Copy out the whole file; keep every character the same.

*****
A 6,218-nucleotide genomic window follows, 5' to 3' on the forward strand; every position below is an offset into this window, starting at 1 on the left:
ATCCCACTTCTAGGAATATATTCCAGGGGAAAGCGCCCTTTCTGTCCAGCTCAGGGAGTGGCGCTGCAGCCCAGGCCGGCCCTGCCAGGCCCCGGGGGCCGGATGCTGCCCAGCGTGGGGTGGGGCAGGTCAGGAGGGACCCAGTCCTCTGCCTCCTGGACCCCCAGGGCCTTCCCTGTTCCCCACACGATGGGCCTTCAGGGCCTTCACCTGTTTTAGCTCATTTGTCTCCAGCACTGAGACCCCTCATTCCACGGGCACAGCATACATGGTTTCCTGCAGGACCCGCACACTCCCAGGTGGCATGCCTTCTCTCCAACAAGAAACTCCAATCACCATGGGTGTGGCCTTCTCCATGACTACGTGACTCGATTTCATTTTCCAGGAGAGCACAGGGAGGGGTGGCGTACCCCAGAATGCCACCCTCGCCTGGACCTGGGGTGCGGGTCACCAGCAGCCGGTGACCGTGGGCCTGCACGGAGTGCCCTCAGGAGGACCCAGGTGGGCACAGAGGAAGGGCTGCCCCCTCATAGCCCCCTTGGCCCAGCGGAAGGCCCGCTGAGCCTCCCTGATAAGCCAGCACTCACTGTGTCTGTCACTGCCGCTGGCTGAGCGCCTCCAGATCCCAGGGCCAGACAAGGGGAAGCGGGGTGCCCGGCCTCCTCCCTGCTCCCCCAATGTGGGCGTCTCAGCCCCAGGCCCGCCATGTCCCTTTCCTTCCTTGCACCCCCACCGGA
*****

A 6,218-nucleotide genomic window follows, 5' to 3' on the forward strand; every position below is an offset into this window, starting at 1 on the left:
ATCCCACTTCTAGGAATATATTCCAGGGGAAAGCGCCCTTTCTGTCCAGCTCAGGGAGTGGCGCTGCAGCCCAGGCCGGCCCTGCCAGGCCCCGGGGGCCGGATGCTGCCCAGCGTGGGGTGGGGCAGGTCAGGAGGGACCCAGTCCTCTGCCTCCTGGACCCCCAGGGCCTTCCCTGTTCCCCACACGATGGGCCTTCAGGGCCTTCACCTGTTTTAGCTCATTTGTCTCCAGCACTGAGACCCCTCATTCCACGGGCACAGCATACATGGTTTCCTGCAGGACCCGCACACTCCCAGGTGGCATGCCTTCTCTCCAACAAGAAACTCCAATCACCATGGGTGTGGCCTTCTCCATGACTACGTGACTCGATTTCATTTTCCAGGAGAGCACAGGGAGGGGTGGCGTACCCCAGAATGCCACCCTCGCCTGGACCTGGGGTGCGGGTCACCAGCAGCCGGTGACCGTGGGCCTGCACGGAGTGCCCTCAGGAGGACCCAGGTGGGCACAGAGGAAGGGCTGCCCCCTCATAGCCCCCTTGGCCCAGCGGAAGGCCCGCTGAGCCTCCCTGATAAGCCAGCACTCACTGTGTCTGTCACTGCCGCTGGCTGAGCGCCTCCAGATCCCAGGGCCAGACAAGGGGAAGCGGGGTGCCCGGCCTCCTCCCTGCTCCCCCAATGTGGGCGTCTCAGCCCCAGGCCCGCCATGTCCCTTTCCTTCCTTGCACCCCCACCGGA